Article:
[Marin County] Editorial: What’s the public cost of boards’ ‘obscurity’?

Blog note: this editorial suggests that the grand jury could examine the issues addressed. We have seen an increasing number of articles over the past few years where the media and are proposing grand jury investigations on specific topics.  

Marin residents are fortunate that among them are citizens willing and ready to step forward and serve their communities on public boards, councils and commissions.

Most do it as a public service, volunteering their time, talent and energy to help make their community a better place.

Some do so with almost no public attention. Local fire and sewer board meetings, for example, draw scant attendance, save an occasional public uproar, typically over raising taxes or rates.

But most of the time, even those decisions are made in boardrooms with few or no members of the public in attendance.

They also often don’t get much media attention. Nor do they do much to seek greater citizen awareness about their pending decisions, or those they may have already made.

Online postings of agendas are an improvement. Public notices meet a necessary legal requirement, but are not written in a way to encourage public interest.

But, for example, if more public agencies had done more to fully explain to taxpayers the short- and long-term costs of pension benefits and retiree medical coverage — or even the cost of staffing requirements — that were buried in worker contracts, they may have been able to avoid the costly fiscal quandaries taking a large toll on their budgets that also are leading to higher tax bills.

Yes, these public servants are relied on to do the heavy lifting of democracy. But a decision by members of the Central Marin Sanitation Agency to vote themselves a pay raise — more than doubling their per-meeting pay to $225 — put a spotlight on what Larkspur resident James Holmes calls “exploiting their obscurity.”

The agency staff recommended the pay hike, maintaining the job has grown to be more complex and time-consuming than in the past.

And to be fair, Central Marin’s higher paychecks are not at the top of the list of the best-paid board members. Ross Valley Sanitary District directors, for example, pay themselves $314 per meeting.

Sure, there is homework and reading to do before the monthly and often twice-monthly meetings, but the job of serving on a sewer board is less involved and takes a lot less time than serving on a council or a school board, where in many cases around Marin the pay is less.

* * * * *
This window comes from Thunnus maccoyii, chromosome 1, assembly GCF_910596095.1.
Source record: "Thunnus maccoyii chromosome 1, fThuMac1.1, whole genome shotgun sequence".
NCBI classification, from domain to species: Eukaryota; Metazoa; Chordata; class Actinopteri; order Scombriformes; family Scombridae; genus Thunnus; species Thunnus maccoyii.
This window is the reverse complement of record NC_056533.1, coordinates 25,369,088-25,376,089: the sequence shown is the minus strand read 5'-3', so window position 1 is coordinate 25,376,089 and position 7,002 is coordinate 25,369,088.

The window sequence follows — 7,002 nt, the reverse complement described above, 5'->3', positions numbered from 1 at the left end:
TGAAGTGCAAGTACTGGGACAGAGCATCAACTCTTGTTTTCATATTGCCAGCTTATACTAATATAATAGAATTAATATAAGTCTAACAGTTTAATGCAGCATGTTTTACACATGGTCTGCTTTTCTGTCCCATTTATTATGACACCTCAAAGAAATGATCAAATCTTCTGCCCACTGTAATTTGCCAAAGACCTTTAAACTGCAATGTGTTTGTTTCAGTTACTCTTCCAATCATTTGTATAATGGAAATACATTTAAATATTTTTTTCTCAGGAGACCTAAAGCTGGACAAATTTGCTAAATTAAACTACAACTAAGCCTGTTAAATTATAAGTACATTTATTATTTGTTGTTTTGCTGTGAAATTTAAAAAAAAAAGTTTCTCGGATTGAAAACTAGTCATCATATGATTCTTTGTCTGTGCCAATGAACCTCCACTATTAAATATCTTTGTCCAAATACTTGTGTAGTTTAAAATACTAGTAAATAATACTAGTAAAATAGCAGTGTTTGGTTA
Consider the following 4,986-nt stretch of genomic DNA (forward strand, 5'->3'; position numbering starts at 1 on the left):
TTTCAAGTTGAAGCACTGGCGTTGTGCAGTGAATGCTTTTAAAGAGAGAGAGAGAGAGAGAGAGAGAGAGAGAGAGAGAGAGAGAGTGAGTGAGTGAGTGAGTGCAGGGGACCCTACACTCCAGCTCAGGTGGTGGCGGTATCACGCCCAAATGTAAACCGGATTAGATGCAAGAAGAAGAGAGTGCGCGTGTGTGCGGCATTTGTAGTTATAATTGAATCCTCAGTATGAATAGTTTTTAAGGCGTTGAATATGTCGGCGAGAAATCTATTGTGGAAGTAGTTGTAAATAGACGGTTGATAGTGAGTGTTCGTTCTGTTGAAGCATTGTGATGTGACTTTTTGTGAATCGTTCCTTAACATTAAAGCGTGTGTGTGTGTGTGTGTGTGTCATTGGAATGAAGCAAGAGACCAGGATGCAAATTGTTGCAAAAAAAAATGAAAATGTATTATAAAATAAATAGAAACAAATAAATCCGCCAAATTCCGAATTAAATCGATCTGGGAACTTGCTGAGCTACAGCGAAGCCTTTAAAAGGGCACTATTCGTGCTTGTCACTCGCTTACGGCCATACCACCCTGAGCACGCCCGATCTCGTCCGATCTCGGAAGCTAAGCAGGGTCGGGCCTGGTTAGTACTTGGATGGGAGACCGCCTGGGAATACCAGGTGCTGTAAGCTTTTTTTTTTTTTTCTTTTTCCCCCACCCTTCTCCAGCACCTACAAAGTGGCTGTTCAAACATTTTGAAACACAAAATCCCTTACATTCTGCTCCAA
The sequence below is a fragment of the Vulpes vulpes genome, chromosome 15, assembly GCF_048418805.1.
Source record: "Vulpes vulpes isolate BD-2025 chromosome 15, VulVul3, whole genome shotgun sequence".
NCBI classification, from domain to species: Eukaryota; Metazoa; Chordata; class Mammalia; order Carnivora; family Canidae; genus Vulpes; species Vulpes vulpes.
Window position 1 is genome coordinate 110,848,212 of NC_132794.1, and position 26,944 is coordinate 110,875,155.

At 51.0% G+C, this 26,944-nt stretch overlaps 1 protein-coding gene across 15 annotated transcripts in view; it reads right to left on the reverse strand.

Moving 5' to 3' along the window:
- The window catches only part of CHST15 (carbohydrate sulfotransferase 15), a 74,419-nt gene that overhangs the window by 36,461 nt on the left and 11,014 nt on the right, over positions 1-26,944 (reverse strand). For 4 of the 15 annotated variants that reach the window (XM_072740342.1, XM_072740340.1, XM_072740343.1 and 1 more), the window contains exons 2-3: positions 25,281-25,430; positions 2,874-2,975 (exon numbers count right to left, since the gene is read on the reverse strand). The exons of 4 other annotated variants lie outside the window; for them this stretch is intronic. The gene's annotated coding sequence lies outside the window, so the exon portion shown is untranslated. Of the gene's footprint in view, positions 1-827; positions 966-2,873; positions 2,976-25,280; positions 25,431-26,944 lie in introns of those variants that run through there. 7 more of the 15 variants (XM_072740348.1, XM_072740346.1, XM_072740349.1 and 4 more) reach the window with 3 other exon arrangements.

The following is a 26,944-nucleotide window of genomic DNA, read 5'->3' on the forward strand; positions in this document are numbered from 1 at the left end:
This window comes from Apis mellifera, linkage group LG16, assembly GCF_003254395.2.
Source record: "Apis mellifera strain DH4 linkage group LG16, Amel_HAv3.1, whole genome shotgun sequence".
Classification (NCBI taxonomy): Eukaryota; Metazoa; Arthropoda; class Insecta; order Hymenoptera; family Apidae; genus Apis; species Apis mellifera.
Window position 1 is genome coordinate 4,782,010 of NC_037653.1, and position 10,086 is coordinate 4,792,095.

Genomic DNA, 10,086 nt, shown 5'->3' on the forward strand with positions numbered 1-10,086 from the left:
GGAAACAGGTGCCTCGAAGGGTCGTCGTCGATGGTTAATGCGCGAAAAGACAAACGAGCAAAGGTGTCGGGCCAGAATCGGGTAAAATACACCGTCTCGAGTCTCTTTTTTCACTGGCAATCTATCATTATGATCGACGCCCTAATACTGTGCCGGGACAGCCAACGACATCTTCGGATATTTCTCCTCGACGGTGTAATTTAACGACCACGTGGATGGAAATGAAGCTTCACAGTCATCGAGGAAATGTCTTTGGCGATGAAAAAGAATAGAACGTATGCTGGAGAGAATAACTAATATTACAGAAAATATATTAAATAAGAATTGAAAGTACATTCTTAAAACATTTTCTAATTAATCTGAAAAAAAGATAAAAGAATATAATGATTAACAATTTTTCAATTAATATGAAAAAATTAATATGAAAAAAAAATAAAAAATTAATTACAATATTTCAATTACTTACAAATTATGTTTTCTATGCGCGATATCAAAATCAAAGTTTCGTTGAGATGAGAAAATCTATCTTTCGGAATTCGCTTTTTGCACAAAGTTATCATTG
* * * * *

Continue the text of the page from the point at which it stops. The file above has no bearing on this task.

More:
In addition, on some of these “obscure” boards paychecks are sweetened with medical care, a benefit that may be worth a lot more than their per-meeting paychecks.

In Central Marin’s case, three of its five board members are serving as delegates from city and town councils, posts for which they are already getting paid.

The problem is there is little rhyme or reason for what is fair or appropriate compensation for board members. Is it the geographic size of the agency? The size of its budget? The average amount of time the job demands? The length of its meetings?

Who knows? Given the range paid across Marin, it’s hard to tell.

And given the “obscurity” of these boards and their below-the-public-radar handling of the public’s business, they have decided their own pay and benefits without much outreach to taxpayers.

Many school board trustees, for example, spend more time dealing with more complex and sometimes emotion-packed decisions than sewer board directors. Most often, they are donating their time.

Perhaps the Marin County Civil Grand Jury can research the issue and come up with appropriate guidelines for board members’ compensation.

Marin’s special districts are not new territory for local grand jury reviews. Often, jury reports have pressed for merging or consolidating these smaller agencies as a way to save taxpayer money and improve services.

Some mergers have taken place, but more could be pursued, and possibly taxpayers could learn what “obscurity” is costing them.

October 28, 2018

Marin Independent Journal

By Editorial Board